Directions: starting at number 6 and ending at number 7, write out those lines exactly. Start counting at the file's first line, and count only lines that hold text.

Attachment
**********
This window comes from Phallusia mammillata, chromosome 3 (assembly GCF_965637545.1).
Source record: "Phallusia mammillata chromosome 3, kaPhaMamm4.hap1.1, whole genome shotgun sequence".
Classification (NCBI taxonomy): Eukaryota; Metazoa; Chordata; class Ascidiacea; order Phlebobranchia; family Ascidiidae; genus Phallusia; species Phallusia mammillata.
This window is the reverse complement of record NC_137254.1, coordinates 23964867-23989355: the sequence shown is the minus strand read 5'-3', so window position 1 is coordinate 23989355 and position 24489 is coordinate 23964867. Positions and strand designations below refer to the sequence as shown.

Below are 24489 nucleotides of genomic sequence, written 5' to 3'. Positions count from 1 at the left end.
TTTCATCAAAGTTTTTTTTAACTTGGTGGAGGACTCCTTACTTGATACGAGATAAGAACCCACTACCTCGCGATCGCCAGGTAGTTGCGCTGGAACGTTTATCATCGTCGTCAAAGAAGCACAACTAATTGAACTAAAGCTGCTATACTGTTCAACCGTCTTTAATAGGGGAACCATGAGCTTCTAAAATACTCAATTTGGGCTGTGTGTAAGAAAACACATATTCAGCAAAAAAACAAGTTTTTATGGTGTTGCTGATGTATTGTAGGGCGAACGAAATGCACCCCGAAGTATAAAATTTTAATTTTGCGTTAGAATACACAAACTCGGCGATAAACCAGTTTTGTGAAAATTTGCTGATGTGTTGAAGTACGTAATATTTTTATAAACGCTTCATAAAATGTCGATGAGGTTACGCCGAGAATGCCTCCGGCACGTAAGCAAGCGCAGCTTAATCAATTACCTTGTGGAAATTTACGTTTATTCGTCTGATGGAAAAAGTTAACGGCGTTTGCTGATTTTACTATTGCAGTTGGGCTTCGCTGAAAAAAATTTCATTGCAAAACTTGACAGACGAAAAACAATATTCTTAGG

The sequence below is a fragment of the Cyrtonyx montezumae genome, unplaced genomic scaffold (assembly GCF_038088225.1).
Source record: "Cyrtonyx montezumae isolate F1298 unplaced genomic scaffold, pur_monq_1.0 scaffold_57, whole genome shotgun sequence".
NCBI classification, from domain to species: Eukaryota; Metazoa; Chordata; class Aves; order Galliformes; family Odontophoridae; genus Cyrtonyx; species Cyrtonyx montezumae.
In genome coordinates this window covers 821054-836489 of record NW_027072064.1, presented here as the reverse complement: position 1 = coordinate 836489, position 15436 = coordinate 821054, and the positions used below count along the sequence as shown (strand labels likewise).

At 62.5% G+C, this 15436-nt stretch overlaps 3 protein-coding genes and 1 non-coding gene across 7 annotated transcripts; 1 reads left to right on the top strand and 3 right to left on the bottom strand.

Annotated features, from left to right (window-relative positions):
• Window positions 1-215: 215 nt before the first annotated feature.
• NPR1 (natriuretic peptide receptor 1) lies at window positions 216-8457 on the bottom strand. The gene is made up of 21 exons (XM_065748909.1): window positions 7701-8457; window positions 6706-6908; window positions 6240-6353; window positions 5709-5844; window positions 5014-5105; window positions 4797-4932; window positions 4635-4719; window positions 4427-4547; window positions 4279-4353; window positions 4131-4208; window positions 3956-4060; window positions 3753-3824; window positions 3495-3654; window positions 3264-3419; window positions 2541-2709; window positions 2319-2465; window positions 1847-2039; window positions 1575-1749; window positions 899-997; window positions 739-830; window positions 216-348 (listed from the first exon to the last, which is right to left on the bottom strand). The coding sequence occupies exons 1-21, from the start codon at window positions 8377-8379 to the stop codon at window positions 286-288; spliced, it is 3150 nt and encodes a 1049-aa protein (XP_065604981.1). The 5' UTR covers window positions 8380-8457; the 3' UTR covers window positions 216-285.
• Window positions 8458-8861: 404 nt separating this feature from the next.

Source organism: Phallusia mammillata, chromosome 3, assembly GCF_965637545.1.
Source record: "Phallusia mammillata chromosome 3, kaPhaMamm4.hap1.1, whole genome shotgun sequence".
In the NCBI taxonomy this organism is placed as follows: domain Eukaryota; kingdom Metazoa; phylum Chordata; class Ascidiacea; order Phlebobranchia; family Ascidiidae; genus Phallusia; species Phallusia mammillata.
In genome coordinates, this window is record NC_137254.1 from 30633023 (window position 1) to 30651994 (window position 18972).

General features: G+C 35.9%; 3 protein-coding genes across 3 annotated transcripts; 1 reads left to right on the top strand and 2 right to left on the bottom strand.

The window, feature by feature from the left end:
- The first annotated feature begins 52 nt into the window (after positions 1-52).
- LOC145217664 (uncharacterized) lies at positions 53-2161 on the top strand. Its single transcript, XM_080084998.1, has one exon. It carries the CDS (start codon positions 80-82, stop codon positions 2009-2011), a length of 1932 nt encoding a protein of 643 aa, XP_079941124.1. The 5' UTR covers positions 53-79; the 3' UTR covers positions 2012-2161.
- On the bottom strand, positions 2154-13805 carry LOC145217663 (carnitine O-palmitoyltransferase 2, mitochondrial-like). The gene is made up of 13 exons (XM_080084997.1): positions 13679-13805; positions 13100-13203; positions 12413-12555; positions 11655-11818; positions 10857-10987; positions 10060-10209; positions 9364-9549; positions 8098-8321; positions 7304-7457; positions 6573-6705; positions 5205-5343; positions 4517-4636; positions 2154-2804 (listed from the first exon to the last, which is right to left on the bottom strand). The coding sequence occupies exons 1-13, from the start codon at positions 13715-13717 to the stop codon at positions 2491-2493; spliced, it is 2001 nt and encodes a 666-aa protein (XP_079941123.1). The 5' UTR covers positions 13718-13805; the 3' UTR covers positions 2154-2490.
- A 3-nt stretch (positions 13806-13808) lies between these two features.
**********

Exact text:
TTTCATCAAAGTTTTTTTTAACTTGGTGGAGGACTCCTTACTTGATACGAGATAAGAACCCACTACCTCGCGATCGCCAGGTAGTTGCGCTGGAACGTTTATCATCGTCGTCAAAGAAGCACAACTAATTGAACTAAAGCTGCTATACTGTTCAACCGTCTTTAATAGGGGAACCATGAGCTTCTAAAATACTCAATTTGGGCTGTGTGTAAGAAAACACATATTCAGCAAAAAAACAAGTTTTTATGGTGTTGCTGATGTATTGTAGGGCGAACGAAATGCACCCCGAAGTATAAAATTTTAATTTTGCGTTAGAATACACAAACTCGGCGATAAACCAGTTTTGTGAAAATTTGCTGATGTGTTGAAGTACGTAATATTTTTATAAACGCTTCATAAAATGTCGATGAGGTTACGCCGAGAATGCCTCCGGCACGTAAGCAAGCGCAGCTTAATCAATTACCTTGTGGAAATTTACGTTTATTCGTCTGATGGAAAAAGTTAACGGCGTTTGCTGATTTTACTATTGCAGTTGGGCTTCGCTGAAAAAAATTTCATTGCAAAACTTGACAGACGAAAAACAATATTCTTAGG

The sequence below is a fragment of the Cyrtonyx montezumae genome, unplaced genomic scaffold (assembly GCF_038088225.1).